Communicating with your foster child is very important when they first move into your home. Even later on, it’s good to keep the channels of communication open. Not only does this help to maintain harmony in the foster home, but it also helps the child to feel heard. Indeed, it gives them a sense of safety and security which may have been missing from their life previously.
However, it’s not always easy to develop a good rapport with your foster child. They may not be willing to open up to you right away. You’ll have to persevere and let them know that you are there for them if you want them to speak to you freely.
Understanding the Foster Child’s Point of View
Children are often afraid of punishment and judgment. Of course, no one wants to lose their phone time or be grounded in the evenings. But more than this, children also want you to think well of them. They want to convince you that they are doing their best at school and in other areas of life. Also, they don’t want to disappoint you.
Believe it or not, they may be very sensitive to the idea of being judged, especially if they’ve been through some trauma. Plus, if they’ve been moving a lot from one foster home to another, then they may be very quick to flare up if they sense a tone of judgment in your voice.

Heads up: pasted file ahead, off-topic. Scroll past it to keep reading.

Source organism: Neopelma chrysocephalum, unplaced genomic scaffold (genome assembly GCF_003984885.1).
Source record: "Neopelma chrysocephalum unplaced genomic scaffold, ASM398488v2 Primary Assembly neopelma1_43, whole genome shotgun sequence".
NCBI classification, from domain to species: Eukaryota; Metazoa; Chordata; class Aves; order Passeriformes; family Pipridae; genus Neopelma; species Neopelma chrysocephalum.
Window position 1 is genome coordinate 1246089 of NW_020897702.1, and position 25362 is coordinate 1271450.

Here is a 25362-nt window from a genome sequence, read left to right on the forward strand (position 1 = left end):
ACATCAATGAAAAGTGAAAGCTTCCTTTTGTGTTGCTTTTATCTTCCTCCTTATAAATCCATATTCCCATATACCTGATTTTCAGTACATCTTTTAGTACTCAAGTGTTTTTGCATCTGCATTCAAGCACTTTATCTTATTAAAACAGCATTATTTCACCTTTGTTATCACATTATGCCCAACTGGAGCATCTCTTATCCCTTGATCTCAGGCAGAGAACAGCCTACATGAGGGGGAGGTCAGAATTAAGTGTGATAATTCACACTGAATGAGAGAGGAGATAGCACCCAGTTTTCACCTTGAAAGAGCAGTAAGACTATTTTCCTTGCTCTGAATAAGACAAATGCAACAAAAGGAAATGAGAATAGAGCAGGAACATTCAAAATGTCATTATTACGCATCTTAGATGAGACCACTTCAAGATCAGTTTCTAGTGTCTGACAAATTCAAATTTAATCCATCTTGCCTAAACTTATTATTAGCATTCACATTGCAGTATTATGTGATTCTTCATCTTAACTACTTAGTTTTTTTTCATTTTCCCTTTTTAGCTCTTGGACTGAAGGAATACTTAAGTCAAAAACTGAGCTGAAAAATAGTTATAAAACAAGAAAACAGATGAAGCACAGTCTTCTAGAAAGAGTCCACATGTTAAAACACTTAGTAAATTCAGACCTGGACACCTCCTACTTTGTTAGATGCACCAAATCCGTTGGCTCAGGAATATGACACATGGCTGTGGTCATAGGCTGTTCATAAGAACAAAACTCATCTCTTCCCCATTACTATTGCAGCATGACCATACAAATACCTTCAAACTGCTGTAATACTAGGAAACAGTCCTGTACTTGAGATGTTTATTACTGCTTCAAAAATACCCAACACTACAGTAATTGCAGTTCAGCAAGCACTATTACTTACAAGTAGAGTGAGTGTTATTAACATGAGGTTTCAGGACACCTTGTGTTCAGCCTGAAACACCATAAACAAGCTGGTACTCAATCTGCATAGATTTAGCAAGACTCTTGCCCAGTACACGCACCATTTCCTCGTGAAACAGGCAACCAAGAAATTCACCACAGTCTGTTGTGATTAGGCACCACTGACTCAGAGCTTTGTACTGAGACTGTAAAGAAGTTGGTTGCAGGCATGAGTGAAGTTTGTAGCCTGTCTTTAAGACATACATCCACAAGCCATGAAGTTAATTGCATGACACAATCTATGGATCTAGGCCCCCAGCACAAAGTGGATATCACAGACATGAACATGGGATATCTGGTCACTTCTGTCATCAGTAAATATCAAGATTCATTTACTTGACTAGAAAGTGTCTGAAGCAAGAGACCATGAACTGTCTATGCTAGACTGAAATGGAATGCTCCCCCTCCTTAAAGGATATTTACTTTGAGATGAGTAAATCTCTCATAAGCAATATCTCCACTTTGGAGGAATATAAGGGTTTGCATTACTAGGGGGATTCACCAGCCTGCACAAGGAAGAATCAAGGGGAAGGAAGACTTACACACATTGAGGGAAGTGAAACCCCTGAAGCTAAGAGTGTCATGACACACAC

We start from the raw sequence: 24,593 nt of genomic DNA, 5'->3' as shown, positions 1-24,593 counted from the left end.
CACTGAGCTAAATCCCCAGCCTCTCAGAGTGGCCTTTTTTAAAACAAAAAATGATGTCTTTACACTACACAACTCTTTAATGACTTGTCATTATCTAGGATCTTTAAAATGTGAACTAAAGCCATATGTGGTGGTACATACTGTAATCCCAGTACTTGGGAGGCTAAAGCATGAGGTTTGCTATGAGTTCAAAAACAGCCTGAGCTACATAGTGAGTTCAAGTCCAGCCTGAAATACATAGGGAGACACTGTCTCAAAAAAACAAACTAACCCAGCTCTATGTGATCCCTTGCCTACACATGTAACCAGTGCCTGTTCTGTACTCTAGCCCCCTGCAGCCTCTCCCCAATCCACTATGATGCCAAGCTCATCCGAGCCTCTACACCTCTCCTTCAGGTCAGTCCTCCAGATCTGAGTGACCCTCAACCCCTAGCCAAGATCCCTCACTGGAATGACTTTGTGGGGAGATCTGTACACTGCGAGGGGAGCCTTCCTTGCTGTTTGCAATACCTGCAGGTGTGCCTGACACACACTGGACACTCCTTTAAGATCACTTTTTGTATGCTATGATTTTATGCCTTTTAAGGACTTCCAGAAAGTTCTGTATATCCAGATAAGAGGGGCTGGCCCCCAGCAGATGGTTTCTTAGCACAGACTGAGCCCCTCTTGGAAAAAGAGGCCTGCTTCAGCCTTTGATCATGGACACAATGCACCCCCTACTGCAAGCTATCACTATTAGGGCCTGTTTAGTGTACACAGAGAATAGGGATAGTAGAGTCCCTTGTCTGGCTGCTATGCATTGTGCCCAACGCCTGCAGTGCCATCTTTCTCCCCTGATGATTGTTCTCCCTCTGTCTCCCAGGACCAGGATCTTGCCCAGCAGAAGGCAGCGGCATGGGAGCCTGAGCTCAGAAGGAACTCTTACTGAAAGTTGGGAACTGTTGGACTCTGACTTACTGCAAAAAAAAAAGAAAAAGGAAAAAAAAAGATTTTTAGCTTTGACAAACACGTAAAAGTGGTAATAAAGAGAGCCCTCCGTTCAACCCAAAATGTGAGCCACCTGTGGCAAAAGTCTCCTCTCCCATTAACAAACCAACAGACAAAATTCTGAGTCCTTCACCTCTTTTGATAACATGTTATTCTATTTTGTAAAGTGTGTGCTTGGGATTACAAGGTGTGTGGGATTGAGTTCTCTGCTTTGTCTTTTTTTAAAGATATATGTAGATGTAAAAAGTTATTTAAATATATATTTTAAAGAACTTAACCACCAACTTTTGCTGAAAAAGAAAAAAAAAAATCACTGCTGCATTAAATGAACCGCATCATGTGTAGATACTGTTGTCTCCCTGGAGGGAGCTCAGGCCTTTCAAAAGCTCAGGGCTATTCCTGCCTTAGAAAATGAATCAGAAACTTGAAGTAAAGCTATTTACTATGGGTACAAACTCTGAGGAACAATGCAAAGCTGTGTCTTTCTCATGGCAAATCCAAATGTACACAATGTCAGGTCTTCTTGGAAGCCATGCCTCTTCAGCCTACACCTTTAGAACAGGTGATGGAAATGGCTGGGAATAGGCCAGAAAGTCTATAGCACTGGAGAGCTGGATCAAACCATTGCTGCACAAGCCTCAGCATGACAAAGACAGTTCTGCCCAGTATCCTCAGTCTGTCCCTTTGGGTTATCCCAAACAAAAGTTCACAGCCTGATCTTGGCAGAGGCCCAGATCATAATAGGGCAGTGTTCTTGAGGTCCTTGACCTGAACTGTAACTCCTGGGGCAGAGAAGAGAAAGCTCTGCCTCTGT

Being Positive and Patient as a Foster Parent
So it’s a good idea to approach your foster child with as much positivity as possible. There are always going to be times when you might feel upset/annoyed at something that the foster child does. This is natural and normal. No one is going to live up to your expectations all the time.
Learn More About Keeping the Channels of Communication Open With Your Foster Child
With a foster child, it’s necessary to be more patient and to remember that they may have been through something traumatic only recently. It’s only by genuinely refraining from judgment that you can develop a rapport with the child.
Contact us for more information about developing a good relationship with your foster child.